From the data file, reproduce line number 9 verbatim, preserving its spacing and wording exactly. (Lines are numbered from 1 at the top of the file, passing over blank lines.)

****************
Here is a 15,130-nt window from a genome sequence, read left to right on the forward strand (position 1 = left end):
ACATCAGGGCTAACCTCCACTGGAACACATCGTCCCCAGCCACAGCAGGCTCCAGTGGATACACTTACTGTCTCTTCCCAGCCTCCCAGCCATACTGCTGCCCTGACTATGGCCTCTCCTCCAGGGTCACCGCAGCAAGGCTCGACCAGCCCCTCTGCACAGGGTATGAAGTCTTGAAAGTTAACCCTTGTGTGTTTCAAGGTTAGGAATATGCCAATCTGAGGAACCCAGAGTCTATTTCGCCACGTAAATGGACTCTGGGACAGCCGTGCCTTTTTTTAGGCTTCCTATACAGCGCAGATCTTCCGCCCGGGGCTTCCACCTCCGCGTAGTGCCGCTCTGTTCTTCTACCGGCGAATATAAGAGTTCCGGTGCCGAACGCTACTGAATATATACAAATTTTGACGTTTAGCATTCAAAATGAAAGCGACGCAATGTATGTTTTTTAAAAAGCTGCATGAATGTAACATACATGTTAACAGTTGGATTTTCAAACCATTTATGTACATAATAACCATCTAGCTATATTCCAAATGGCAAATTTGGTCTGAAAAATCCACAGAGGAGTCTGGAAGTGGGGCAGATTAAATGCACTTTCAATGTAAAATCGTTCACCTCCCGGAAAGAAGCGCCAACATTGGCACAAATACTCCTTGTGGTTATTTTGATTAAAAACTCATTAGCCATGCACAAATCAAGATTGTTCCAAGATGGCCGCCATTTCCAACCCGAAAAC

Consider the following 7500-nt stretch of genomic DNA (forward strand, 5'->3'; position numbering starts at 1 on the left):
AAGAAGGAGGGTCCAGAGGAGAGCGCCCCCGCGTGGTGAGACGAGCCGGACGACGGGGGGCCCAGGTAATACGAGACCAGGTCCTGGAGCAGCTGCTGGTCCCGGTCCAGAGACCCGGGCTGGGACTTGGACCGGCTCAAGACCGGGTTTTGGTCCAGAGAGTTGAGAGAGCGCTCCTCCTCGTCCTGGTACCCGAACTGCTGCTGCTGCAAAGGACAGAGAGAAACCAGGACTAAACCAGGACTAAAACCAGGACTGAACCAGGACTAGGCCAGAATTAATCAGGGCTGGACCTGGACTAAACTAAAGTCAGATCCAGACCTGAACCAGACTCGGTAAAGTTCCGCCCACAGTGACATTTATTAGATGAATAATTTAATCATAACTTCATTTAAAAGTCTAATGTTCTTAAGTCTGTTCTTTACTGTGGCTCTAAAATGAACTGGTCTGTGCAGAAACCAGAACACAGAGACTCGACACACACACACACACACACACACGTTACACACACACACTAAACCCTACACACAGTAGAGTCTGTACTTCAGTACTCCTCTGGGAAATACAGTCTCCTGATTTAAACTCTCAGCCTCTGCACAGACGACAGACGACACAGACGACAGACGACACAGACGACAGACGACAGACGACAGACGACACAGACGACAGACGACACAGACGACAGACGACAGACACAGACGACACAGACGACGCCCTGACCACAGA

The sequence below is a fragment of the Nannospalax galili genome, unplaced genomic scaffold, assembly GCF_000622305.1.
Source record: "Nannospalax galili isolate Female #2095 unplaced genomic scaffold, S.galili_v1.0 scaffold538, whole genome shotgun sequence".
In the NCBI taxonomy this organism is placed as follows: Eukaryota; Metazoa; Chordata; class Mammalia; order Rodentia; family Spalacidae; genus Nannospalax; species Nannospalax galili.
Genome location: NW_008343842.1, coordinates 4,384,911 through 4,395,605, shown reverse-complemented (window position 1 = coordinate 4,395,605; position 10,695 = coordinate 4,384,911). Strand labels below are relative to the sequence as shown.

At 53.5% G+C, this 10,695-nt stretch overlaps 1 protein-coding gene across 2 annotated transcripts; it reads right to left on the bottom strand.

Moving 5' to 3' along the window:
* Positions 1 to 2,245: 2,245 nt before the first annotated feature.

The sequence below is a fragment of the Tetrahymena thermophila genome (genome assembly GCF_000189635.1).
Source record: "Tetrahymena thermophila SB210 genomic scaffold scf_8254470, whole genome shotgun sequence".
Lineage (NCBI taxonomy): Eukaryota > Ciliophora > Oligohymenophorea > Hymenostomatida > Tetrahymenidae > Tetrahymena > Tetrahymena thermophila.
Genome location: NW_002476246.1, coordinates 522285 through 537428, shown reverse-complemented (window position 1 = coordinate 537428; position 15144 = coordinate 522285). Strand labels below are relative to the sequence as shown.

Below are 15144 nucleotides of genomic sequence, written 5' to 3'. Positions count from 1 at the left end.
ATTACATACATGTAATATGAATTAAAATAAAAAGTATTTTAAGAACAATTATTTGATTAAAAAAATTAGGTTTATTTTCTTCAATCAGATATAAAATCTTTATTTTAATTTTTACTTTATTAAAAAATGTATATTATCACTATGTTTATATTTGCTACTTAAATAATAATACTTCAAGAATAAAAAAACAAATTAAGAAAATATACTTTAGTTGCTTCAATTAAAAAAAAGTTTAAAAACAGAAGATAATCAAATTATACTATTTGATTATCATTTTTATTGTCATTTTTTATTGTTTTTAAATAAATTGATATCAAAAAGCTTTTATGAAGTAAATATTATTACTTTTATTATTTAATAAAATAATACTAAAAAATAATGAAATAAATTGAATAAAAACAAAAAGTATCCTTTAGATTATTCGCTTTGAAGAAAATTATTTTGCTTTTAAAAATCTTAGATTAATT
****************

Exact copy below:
At 53.5% G+C, this 10,695-nt stretch overlaps 1 protein-coding gene across 2 annotated transcripts; it reads right to left on the bottom strand.